It occurred to me then, after we discussed this in pairs and groups and as a whole faculty, as it occurred to most, that openness is nothing like an absolute value. In fact, it is a value that is made good by what it enhances in self and offers to others. When we publish, openness is a value because it enhances our visibility and offers ideas to others without classist and cultural conditions. If you think that is worth doing, you support (in this case) the repository and the press.
But what about the MOOC thing? It enhances self, yes. You get to perfect your materials and presentation and share stuff you think is really, really important with whoever has an internet connection and interest.
And then you think about what it offers others. To random curious people, maybe it offers a lot. I'd like to think it would, especially when I think about my formerly posted lectures.
And then you remember your colleagues and all the at-risk folks in the profession.
And then you have the question: are you responsible for participating in this? Some colleagues said no, the bus has left the station, our withdrawal means nothing, so why not participate? We have no responsibility for what they do with what we do. Others had a moment of horror, thinking about having our college's name on this imperial force. The latter voice won out - over the preferences of the administration, actually - and we declined.
In the end, what made these conversations so interesting to me was this: we faculty members really struggle to feel and act upon a sense of solidarity with our colleagues, especially outside one's own institution. This played out in two opposing ways:
Our initial resistance to the open repository was a resistance to sharing research, somehow imagining that a paywall would restrict access to the right sorts of audiences. But we forgot to think about the underemployed, the unemployed, the activists, the long-term, unaffiliated dissertation writers and all those others.
And our initial enthusiasm about MOOCs largely derived from a sense that the magic one has (or imagines) in the classroom should be magic for everyone with a high-speed internet connection. But we forgot, for a moment, to think about the professoriate as a community worthy of solidarity, support, and just decent choices in that interest.
And we forgot, too, how we came to be intellectuals, book lovers, thinkers, and teachers in the first place: the presence of a professor or professors at “that moment.” You know, that moment in which we decided this is a life passion, life changing, and worth time and energy. This was sounded in our discussions with the simple claim: what we do is worthwhile because we do it face-to-face. Embodied teaching and learning means something, whether a long mentorship relationship or that after-class conversation that makes a student think, hey, I have something to say. There was a lot to explore in terms of the human meaning of teaching, but, in the time-compression (one and a half semesters, advantage to MOOC pitchers) of decision-making, it was only a small part of the conversation. It probably should have been front-and-center.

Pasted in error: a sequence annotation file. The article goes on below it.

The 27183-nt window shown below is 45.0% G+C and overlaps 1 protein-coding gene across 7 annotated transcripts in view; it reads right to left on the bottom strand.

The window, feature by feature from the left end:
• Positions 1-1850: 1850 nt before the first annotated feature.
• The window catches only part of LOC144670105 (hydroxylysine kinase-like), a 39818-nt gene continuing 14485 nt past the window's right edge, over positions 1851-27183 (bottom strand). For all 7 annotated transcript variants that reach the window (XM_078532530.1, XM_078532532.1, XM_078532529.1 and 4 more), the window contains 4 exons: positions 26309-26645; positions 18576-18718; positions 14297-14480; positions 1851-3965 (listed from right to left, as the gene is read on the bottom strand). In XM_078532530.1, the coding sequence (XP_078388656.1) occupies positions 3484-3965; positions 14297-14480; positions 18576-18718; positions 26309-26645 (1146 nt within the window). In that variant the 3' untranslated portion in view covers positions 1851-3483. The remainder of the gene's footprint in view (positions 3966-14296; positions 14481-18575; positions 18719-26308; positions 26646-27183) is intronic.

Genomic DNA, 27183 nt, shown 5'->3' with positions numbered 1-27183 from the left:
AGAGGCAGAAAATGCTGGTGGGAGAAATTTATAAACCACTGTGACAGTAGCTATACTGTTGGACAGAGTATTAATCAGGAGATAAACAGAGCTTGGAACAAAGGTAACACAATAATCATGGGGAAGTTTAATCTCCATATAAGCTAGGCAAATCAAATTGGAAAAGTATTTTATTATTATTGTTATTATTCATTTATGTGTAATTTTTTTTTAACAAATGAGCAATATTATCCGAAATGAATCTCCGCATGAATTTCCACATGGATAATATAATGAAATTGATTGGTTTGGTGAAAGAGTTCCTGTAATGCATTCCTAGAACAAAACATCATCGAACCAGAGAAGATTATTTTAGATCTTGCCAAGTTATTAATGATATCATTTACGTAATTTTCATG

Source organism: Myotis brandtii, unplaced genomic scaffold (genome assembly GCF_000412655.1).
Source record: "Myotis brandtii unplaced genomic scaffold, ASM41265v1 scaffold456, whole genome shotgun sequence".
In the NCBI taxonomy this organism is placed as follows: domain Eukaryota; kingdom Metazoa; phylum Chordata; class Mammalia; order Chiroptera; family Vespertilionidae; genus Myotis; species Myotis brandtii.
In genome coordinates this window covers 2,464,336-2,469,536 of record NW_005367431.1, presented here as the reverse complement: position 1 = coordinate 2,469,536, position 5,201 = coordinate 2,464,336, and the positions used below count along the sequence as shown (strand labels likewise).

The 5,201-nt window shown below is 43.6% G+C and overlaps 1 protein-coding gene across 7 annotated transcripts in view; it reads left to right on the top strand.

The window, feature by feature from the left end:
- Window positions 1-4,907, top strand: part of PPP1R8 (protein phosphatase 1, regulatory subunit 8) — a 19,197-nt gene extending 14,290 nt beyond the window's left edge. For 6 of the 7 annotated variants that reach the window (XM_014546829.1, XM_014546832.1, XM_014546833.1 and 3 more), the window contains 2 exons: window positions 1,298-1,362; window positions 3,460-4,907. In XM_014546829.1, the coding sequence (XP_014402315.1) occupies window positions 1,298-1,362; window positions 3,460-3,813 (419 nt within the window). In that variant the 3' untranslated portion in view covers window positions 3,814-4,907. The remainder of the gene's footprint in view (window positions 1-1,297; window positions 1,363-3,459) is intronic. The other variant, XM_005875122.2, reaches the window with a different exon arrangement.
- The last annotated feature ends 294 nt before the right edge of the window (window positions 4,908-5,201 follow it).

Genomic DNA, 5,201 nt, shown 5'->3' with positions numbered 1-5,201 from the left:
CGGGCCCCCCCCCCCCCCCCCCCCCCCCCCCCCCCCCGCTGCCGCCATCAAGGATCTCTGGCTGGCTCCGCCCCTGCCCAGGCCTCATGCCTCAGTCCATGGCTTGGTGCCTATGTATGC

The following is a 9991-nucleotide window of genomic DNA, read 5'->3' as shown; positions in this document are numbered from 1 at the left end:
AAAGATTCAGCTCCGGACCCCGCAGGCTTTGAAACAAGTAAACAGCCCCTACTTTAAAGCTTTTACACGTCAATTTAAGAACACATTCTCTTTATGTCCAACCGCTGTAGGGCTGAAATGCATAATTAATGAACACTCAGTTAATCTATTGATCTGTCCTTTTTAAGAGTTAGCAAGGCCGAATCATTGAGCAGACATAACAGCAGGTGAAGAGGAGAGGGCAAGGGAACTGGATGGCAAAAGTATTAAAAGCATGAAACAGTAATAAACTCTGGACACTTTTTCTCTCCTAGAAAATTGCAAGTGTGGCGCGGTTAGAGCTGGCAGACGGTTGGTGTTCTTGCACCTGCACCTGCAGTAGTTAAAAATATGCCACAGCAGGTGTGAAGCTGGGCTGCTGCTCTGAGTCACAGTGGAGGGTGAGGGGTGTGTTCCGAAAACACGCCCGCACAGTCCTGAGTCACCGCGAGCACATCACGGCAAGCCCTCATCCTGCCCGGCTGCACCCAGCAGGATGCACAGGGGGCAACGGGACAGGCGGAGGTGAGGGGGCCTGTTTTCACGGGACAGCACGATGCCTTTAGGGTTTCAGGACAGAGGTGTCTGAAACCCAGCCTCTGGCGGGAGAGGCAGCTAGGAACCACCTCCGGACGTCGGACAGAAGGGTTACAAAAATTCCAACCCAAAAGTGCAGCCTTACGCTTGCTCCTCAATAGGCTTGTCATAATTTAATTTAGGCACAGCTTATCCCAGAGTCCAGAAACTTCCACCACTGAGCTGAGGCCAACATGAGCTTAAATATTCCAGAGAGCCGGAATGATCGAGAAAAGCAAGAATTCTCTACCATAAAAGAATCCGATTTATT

What this underscored for me was how, despite all the voting patterns and stereotypes about lefty beliefs, the actual behavior and values of so many academics is a sort of rancher libertarianism: let me do my thing. Let me publish without thinking outside my own gratification and imagined audience. Let me light the world with my great lectures without thinking outside my own employment and tenure (be real: they aren't asking adjuncts to design MOOCs).
What won the day against MOOCs was a suspicion about their hidden business agenda, though there was also that creeping sense that we might be undermining our friends and colleagues and, in the end, their students.
What would it mean to put those friends and colleagues and their students first in all of our professional thinking? That's my question. Solidarity with not only our colleagues at other peer institutions, but also with institutions teetering on the edge of faculty (never admin) collapse, the under- and unemployed because of budget slashing, activists, the readerly and curious, the ABD without affiliation, adjuncts between contracts, and so on. It would change our values when making work available (more of it) and, of course, when considering MOOCs (we are in fact responsible for participation). I say put all those people first.